“We came into the bottom of the Bay, but being late we anchored and lay in the Shallop, not having seen any of the people,” they continued. “The next morning we put in for the shore. There we found many Lobsters that had been gathered together by the Salvages, which we made ready under a cliff. The Captain [Myles Standish, the military leader of the Colony] set two Sentinels behind the cliff to the landward to secure the Shallop, and taking a guide with him, and four of our company, went to seek the Inhabitants, where they met a woman coming for her Lobsters, they told her of them, and contented her for them. She told them where the people were; Tisquantum went to them, the rest returned, having direction which way to bring the Shallop to them.”
The cliff under which they prepared the lobsters has been described as either Copp’s Hill in today’s Boston, or even the northeast corner of Squantum in Quincy. The party moved across to today’s Charlestown, hiked inland, and returned to the shallop, after hearing of two mighty rivers that feed into the harbor, and meeting many of the natives. “Better harbors for shipping cannot be then here are,” wrote Bradford and Winslow. “At the entrance of the Bay are many Rocks; and in all likelihood very good fishing ground. Many, yea, most of the islands have been inhabited, some being cleared from end to end, but the people are all dead, or removed.
“Our victuals growing scarce, the Wind coming fair, and having a light Moon, we set out at evening, and through the goodness of God, came safely home before Noon the following day,” about September 22.
“They returned in safety, and brought home a good quantity of beaver, and made report of ye place, wishing they had been their seated,” wrote Bradford in “Of Plimoth Plantation,” noting that God had other plans for the land.
The return to the plantation could not have come at a better time. Bradford continued: “They began now to gather in the small harvest they had, and to fit up their houses and dwellings against winter, being all well recovered in health and strength and had all things in good plenty. For as some were thus employed in affairs abroad, others were exercised in fishing, about cod and bass and other fish, of which they took good store, of which every family had their portion. All the summer there was no want; and now began to come in store of fowl, as winter approached, of which this place did abound when they came first (but afterward decreased by degrees). And besides waterfowl there was great store of wild turkeys, of which they took many, besides venison, etc. Besides, they had about a peck a meal a week to a person, or now since harvest, Indian corn to the proportion. Which made many afterwards write so largely of their plenty here to their friends in England, which were not feigned but true reports.”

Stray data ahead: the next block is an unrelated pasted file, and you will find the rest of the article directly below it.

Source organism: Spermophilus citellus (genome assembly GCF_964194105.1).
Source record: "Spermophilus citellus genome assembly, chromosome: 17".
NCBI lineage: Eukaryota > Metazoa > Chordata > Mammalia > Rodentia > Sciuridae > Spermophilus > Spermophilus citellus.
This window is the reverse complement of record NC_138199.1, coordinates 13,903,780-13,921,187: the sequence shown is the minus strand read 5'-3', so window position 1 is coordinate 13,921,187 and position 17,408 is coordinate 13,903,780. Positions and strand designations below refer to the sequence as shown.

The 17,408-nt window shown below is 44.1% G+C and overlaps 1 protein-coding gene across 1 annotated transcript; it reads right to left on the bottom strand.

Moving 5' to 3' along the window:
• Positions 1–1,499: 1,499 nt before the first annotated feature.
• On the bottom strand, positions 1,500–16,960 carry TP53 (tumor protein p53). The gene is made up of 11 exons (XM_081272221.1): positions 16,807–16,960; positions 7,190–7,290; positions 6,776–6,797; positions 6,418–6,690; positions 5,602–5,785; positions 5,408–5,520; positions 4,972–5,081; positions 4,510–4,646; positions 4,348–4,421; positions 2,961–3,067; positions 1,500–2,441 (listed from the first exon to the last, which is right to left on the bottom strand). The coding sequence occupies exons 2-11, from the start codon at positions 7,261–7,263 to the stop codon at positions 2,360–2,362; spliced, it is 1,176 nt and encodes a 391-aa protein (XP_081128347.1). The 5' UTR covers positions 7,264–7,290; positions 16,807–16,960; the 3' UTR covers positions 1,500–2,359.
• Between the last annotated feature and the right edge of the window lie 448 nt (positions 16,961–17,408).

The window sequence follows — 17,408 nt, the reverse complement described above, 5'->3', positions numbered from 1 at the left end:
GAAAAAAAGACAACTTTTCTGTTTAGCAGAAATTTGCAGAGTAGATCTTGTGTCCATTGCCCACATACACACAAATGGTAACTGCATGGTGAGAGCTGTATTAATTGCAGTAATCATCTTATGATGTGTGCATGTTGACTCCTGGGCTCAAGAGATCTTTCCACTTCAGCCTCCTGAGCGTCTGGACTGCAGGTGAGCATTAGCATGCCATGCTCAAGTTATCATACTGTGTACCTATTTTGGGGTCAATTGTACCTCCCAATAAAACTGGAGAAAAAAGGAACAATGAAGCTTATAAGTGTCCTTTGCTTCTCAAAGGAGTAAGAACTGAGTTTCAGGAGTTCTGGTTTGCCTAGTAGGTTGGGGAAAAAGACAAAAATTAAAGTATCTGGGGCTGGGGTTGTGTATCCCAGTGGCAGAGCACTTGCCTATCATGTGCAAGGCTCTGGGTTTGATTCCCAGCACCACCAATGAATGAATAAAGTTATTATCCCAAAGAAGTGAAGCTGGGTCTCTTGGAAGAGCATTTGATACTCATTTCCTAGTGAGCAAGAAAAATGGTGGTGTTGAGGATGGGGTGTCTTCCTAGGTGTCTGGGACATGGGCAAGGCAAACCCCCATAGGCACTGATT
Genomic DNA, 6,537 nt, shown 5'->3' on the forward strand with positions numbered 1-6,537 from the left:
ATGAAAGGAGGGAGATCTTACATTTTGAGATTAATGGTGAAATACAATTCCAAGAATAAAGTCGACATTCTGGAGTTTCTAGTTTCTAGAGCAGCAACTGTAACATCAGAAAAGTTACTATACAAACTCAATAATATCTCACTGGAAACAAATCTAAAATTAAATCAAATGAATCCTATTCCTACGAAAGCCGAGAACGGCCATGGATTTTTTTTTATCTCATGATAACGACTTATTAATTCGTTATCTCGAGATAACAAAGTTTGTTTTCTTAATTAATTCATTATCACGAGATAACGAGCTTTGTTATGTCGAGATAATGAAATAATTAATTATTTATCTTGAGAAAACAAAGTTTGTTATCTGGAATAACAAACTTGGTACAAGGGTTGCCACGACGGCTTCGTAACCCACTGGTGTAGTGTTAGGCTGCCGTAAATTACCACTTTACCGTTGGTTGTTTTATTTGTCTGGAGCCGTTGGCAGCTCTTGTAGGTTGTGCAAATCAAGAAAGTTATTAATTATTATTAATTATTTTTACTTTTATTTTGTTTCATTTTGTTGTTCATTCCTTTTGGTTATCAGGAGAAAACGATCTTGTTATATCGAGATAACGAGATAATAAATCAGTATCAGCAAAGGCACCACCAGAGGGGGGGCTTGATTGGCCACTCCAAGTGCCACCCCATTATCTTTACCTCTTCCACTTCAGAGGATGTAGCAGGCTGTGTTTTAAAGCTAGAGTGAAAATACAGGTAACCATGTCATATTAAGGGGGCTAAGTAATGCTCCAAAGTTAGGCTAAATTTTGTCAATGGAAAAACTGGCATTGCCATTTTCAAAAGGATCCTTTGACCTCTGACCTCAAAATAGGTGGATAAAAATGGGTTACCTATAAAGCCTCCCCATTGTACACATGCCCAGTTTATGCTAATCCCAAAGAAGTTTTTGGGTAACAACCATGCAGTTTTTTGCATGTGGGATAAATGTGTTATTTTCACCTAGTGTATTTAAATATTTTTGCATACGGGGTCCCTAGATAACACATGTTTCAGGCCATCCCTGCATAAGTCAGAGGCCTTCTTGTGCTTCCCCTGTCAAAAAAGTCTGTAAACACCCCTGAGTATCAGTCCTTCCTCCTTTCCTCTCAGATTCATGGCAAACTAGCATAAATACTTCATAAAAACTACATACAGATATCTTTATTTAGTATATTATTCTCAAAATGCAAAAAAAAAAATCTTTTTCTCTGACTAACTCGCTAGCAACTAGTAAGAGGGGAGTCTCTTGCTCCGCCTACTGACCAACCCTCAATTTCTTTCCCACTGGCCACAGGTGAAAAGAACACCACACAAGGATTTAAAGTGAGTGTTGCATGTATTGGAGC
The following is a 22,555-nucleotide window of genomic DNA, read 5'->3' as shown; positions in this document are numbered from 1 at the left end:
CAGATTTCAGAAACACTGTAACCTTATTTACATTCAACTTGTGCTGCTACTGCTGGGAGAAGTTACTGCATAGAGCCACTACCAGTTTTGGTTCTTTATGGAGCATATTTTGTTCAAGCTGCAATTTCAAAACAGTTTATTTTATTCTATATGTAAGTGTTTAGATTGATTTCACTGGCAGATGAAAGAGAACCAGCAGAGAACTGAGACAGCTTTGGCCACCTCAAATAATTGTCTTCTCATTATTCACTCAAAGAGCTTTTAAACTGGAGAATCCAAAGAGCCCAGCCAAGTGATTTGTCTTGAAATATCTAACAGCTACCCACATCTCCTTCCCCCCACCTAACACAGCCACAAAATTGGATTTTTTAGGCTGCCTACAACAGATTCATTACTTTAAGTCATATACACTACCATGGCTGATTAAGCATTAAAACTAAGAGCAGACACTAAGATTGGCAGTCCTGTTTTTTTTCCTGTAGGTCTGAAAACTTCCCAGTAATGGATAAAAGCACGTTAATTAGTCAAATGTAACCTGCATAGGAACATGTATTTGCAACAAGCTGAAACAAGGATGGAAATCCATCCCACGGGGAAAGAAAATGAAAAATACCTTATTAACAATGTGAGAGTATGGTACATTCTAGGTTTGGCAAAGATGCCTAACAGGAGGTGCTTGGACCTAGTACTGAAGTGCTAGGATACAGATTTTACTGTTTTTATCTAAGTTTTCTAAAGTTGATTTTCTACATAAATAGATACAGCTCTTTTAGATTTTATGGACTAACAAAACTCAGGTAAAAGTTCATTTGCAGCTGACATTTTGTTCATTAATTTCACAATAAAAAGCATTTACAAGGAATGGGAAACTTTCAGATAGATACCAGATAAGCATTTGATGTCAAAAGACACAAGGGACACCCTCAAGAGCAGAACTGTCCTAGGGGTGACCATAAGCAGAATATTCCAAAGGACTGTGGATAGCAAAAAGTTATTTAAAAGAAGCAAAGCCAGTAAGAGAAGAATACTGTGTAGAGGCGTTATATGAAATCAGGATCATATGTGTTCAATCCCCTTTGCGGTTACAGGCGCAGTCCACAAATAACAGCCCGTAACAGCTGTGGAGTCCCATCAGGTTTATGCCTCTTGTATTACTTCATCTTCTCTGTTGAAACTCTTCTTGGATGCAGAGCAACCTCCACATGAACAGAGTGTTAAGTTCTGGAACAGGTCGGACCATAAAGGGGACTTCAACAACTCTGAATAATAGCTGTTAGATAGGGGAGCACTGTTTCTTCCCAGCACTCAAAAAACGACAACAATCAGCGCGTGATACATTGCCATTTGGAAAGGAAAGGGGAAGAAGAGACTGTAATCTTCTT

Furthermore, stated Bradford and Winslow in “Mourt’s Relation,” “Our harvest being gotten in, our governor sent four men on fowling, that so we might after a special manner rejoice together after we had gathered the fruits of our labor. They four in one day killed as much fowl as, with a little help beside, served the company almost a week. At which time, amongst other recreations, we exercised our arms, many of the Indians coming amongst us, and among the rest their greatest king Massasoit, with some ninety men, whom for three days we entertained and feasted, and they went out and killed five deer, which we brought to the plantation and bestowed on our governor, and upon the captain and others. And although it be not always so plentiful as it was at this time with us, yet by the goodness of God, we are so far from want that we often wish you partakers of our plenty.”
These passages are taken to represent the first Thanksgiving feast, which may have taken place as early as September 29, Michaelmas, a traditional time for such a celebration.
Herein lies the mystery. “Mourt’s Relation” was published in 1622 in London, and subsequently lost to time, until a copy surfaced in Philadelphia in 1820. Reprinted fully in 1841, it sparked new interest in the story of the first Thanksgiving, and among Allerton descendants. “A party of ten men – of whom Mr. Allerton was probably one – were sent in September 1621 to visit the Massachusetts Indians,” wrote Hon. Henry W. Cushman of Bernardston, Mass., in “Memoir of Isaac Allerton” in The New England Historical and Genealogical Register of July 1854. “At that time or at a subsequent period three small islands being the ones as you approach Boston Harbor from the east were named the Brewsters in honor of Elder Brewster and as a mark of respect to Mr. Allerton the first headland or cape of Nantasket was called Point Allerton.”
A footnote to this entry correctly notes that both Allerton himself and the Point carrying his name were often incorrectly called “Alderton” but that on an 1844 map of Massachusetts, published “under the authority and at the expense of the State, it is correctly spelled Point Allerton.”
By the end of the century, Allerton’s presence on the journey had been historically cemented in place, accurately or not, by Walter Scott Allerton, in “A History of the Allerton Family in the United States, 1585 to 1885.” “In September, 1621, a party of ten, including Isaac Allerton, went by water to explore what is now the harbor of Boston,” wrote Walter Scott Allerton in 1888, “and to visit the Indians who lived in that vicinity, and on this trip the first headland at Nantasket at the entrance to the harbor was called Point Allerton, a name which it still retains, although it has sometimes been spelled Alderton; an adjoining hill in the town of Hull was also known for many years as Allerton Hill.”
In September 1971, on the 350th anniversary of the Pilgrim visit to Boston Harbor, the people of Hull dedicated a plaque memorializing the moment. It remains today, in memory of the days just before the first Thanksgiving, when the Pilgrims explored the coast of what would one day become the town of Hull.